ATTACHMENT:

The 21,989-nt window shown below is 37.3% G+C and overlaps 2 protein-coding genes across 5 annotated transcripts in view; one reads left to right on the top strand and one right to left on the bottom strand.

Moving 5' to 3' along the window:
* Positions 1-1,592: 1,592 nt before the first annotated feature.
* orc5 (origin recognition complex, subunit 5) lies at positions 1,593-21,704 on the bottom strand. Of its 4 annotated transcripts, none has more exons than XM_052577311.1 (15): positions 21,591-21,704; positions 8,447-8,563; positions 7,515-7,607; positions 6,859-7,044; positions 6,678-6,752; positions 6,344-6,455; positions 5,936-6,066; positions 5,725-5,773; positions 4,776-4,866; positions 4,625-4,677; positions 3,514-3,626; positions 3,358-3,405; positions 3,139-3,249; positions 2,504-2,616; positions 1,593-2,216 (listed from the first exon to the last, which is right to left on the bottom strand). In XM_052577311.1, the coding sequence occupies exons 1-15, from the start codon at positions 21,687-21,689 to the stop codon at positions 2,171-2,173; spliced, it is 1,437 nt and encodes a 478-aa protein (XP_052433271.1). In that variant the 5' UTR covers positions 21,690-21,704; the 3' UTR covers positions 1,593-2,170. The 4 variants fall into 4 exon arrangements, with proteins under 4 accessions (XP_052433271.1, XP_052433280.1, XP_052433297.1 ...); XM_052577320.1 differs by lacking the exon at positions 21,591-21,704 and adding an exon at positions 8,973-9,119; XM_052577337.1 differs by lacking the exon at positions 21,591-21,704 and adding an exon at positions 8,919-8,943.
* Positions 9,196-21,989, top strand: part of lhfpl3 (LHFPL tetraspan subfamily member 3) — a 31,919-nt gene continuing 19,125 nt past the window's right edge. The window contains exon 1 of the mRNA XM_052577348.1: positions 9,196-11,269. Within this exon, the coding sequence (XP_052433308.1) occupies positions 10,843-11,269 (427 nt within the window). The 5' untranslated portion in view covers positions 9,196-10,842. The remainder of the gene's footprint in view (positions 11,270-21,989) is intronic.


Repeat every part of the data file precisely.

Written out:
The 21,989-nt window shown below is 37.3% G+C and overlaps 2 protein-coding genes across 5 annotated transcripts in view; one reads left to right on the top strand and one right to left on the bottom strand.

Moving 5' to 3' along the window:
* Positions 1-1,592: 1,592 nt before the first annotated feature.
* orc5 (origin recognition complex, subunit 5) lies at positions 1,593-21,704 on the bottom strand. Of its 4 annotated transcripts, none has more exons than XM_052577311.1 (15): positions 21,591-21,704; positions 8,447-8,563; positions 7,515-7,607; positions 6,859-7,044; positions 6,678-6,752; positions 6,344-6,455; positions 5,936-6,066; positions 5,725-5,773; positions 4,776-4,866; positions 4,625-4,677; positions 3,514-3,626; positions 3,358-3,405; positions 3,139-3,249; positions 2,504-2,616; positions 1,593-2,216 (listed from the first exon to the last, which is right to left on the bottom strand). In XM_052577311.1, the coding sequence occupies exons 1-15, from the start codon at positions 21,687-21,689 to the stop codon at positions 2,171-2,173; spliced, it is 1,437 nt and encodes a 478-aa protein (XP_052433271.1). In that variant the 5' UTR covers positions 21,690-21,704; the 3' UTR covers positions 1,593-2,170. The 4 variants fall into 4 exon arrangements, with proteins under 4 accessions (XP_052433271.1, XP_052433280.1, XP_052433297.1 ...); XM_052577320.1 differs by lacking the exon at positions 21,591-21,704 and adding an exon at positions 8,973-9,119; XM_052577337.1 differs by lacking the exon at positions 21,591-21,704 and adding an exon at positions 8,919-8,943.
* Positions 9,196-21,989, top strand: part of lhfpl3 (LHFPL tetraspan subfamily member 3) — a 31,919-nt gene continuing 19,125 nt past the window's right edge. The window contains exon 1 of the mRNA XM_052577348.1: positions 9,196-11,269. Within this exon, the coding sequence (XP_052433308.1) occupies positions 10,843-11,269 (427 nt within the window). The 5' untranslated portion in view covers positions 9,196-10,842. The remainder of the gene's footprint in view (positions 11,270-21,989) is intronic.